Social media: The next big thing in research?

With the boom of social media platforms such as Twitter, Facebook and Instagram, the use of social media in research has received much attention in recent years. As some of our keen-eyed followers may have noticed, we’ve been using social media to spread the word about a survey as part of the Right People, Right Questions project. Here, I will discuss the benefits and limitations that we have experienced in using social media as a research tool for our project.

Social media has allowed us to reach a larger audience conveniently from our office and for almost no cost. In contrast, the more “traditional” means of distributing surveys, such as handing out printed paper copies or sticking up posters incur many monetary and time costs such as printing and travel. The potential cost savings of using social media have been widely noted in other research.

Social media has also allowed us to be flexible in adjusting our targeting at short notice. For instance, shortly after launching our survey, we noticed a lack of representation from Scotland Black and Minority Ethnic (BME) groups, those aged 11 – 18, and those from Scotland, Wales and Northern Ireland. Having seen this, we were able to create targeted posts.

It is not possible to definitely link the use of social media targeting with an increase in respondents from these groups, but anecdotally the strategy is leading to a rise in responses. We may not have been able to be so flexible with our targeting if we had relied on more traditional means of survey dissemination. Similar strategies have been deployed elsewhere, for example in this study, which saw researchers cater their social media adverts to target African American and Latino groups.

However, just being able to create a social media account is not enough. There are millions of social media accounts out there. Why should people listen to us, a new and unheard of social media account? How can our target audience find us amongst all the other accounts out there? Publishing social media posts which are not being read by the people we want to reach wastes time and effort. Accessing ‘gatekeeper’ organisations who have a significant following of groups we want to target has been of major assistance in spreading the word (e.g. by ‘retweeting’) about our survey, an experience shared by other studies.

Despite the potential of social media to reach out to potential research participants, it should not be seen as the ultimate remedy for traditional dissemination problems. Social media relies on having access to the internet. Some groups have a lower proportion of internet access, such as those with disabilities and children from poorer households.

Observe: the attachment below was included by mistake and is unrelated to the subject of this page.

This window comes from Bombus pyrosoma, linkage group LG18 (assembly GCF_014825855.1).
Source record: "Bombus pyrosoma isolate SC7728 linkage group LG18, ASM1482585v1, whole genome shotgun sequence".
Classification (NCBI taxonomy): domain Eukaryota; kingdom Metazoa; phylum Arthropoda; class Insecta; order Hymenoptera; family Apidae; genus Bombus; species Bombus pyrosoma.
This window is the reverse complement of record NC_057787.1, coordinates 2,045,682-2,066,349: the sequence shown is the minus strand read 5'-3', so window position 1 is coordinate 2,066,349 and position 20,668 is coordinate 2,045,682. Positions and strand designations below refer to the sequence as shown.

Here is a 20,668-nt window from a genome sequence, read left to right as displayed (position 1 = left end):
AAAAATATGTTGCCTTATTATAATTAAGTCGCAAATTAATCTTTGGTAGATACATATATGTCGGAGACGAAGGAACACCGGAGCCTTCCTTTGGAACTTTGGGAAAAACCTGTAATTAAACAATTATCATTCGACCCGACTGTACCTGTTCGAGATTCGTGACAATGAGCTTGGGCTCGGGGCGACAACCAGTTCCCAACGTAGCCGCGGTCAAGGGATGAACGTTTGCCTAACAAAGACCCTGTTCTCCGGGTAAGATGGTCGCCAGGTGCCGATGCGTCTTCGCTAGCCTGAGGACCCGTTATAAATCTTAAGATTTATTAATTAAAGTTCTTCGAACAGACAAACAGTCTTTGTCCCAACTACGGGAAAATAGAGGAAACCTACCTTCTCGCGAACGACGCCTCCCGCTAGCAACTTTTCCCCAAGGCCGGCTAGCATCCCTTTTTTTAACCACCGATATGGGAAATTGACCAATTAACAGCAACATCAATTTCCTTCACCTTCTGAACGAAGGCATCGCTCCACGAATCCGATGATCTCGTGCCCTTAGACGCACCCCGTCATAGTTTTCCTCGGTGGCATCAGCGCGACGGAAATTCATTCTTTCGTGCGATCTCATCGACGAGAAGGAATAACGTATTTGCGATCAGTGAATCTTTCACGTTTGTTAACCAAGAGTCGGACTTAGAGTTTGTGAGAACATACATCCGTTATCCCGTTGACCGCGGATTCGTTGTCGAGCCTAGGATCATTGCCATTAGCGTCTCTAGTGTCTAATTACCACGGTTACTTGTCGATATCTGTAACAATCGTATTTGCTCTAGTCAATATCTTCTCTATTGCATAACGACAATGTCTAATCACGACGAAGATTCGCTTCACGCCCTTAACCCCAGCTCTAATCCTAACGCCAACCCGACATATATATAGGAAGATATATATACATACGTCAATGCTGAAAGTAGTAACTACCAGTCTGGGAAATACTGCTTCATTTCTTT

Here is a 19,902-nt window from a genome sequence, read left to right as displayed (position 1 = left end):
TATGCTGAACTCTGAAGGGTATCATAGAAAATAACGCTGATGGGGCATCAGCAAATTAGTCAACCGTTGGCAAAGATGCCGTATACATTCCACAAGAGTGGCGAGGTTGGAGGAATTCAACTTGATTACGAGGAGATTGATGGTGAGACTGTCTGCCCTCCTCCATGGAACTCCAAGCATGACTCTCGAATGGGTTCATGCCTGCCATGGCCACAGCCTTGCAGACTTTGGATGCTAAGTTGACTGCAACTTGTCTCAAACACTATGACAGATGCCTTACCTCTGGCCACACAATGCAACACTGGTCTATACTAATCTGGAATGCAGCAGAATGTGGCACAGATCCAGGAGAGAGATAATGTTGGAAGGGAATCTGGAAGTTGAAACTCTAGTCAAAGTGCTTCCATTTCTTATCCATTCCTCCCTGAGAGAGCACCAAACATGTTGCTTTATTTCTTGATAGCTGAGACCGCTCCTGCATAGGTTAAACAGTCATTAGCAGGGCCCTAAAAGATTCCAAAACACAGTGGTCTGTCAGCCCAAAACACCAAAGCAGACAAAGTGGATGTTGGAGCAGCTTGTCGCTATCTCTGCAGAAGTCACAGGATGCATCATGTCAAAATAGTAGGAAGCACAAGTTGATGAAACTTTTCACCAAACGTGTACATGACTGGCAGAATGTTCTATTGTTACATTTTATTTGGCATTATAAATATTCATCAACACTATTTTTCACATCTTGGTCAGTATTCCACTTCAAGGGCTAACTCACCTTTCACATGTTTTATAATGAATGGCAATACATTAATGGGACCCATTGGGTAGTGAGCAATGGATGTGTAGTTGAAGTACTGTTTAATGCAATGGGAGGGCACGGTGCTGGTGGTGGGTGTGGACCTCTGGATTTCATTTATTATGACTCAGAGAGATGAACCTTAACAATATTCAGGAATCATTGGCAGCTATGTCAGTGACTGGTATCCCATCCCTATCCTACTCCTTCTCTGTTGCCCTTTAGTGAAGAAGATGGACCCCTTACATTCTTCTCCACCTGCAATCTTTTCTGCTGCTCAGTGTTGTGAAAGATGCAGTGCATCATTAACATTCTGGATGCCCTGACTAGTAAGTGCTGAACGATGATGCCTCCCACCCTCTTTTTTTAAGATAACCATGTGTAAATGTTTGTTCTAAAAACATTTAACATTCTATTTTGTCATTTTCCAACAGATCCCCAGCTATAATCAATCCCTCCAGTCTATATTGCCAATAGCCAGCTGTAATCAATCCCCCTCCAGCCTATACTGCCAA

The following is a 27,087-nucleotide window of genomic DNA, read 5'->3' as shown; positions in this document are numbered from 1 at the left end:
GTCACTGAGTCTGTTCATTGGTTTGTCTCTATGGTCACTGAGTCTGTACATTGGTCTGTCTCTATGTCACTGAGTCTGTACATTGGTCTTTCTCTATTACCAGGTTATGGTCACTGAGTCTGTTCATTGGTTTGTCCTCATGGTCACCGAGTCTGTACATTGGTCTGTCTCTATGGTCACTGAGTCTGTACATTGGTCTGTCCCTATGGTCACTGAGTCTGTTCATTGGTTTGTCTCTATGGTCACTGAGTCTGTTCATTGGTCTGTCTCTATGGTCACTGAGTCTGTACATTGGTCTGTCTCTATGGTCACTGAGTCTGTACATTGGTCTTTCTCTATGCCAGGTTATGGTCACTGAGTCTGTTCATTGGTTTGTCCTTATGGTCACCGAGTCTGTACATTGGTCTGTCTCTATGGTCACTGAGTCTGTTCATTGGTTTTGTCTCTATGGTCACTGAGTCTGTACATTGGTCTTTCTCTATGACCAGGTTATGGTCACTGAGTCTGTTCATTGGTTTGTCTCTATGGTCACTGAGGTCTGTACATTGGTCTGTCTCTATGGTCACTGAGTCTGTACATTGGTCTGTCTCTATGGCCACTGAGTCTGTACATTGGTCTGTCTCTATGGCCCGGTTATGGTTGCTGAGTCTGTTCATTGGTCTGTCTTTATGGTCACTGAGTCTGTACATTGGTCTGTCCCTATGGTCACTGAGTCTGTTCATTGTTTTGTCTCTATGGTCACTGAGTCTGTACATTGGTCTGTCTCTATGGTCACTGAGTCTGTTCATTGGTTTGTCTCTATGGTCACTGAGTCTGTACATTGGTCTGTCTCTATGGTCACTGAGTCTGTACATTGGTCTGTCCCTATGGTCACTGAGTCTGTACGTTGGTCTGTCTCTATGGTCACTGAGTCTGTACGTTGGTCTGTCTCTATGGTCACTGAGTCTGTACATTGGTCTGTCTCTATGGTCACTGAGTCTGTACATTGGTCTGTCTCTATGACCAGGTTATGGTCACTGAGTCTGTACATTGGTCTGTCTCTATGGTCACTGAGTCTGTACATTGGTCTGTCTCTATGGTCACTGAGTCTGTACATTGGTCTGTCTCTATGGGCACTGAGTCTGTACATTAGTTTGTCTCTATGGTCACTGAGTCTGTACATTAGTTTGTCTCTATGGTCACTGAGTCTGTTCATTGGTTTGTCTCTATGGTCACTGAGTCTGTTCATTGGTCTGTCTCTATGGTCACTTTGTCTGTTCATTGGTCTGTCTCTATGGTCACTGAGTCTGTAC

Furthermore, part of our rationale in using social media is that common knowledge seemed to dictate that “young people” – using a broad definition of the term – use social media. However, when you break down the ages, research shows that up to 99% of young people aged 16 – 24 uses social media on a weekly basis. Meanwhile, of those aged 11 – 15 who have internet access (which in itself is a lower figure than older children),  71% use social media. These figures are reflected in our current survey take-up, with an almost 1:3 ratio between the number of 11 – 18 and 19 – 25 year old participants. A similar experience has been found elsewhere. Researchers should, therefore, be wary of conceptualising social media as a magic bullet to recruit young people.

Clearly, there are benefits and limitations to the use of social media in research, particularly when reaching out to ‘young people’. The role played by traditional means of dissemination should not be ignored, but combining dissemination methods can increase the diversity of respondents. That’s why we will be additionally visiting schools and other institutions to hand out our survey, or asking those with connections to currently underrepresented groups to do so on our behalf. A careful balance has to be achieved between the potential gains (and costs) of social media versus traditional dissemination, and this balance should be continually monitored to ensure optimal outreach.

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